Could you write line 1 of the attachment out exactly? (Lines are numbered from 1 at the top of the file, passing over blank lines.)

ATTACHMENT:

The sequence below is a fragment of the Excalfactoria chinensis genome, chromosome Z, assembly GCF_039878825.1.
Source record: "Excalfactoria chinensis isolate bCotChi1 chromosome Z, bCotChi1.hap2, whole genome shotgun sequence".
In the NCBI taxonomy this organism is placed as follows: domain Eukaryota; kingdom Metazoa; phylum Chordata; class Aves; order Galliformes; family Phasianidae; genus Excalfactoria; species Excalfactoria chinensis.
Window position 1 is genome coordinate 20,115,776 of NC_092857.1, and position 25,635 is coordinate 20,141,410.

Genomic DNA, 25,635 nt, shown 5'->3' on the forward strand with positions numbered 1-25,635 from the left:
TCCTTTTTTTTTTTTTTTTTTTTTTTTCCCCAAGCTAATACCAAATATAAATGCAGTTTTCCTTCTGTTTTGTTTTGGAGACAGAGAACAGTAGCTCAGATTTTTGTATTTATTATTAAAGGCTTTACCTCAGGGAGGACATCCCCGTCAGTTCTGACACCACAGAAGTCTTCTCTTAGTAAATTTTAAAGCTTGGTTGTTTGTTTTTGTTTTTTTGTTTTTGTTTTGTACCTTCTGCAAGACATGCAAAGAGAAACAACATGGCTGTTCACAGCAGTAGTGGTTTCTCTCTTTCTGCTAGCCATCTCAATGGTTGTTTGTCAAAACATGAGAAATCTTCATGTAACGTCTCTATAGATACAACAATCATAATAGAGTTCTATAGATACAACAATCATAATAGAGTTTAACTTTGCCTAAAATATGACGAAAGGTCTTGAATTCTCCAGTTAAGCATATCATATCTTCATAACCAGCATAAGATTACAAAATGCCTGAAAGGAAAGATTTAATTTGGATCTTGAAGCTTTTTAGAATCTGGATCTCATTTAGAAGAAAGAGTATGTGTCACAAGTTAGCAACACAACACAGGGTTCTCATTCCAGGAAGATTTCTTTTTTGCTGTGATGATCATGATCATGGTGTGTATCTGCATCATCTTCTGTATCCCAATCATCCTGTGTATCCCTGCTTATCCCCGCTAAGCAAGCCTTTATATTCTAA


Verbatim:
The sequence below is a fragment of the Excalfactoria chinensis genome, chromosome Z, assembly GCF_039878825.1.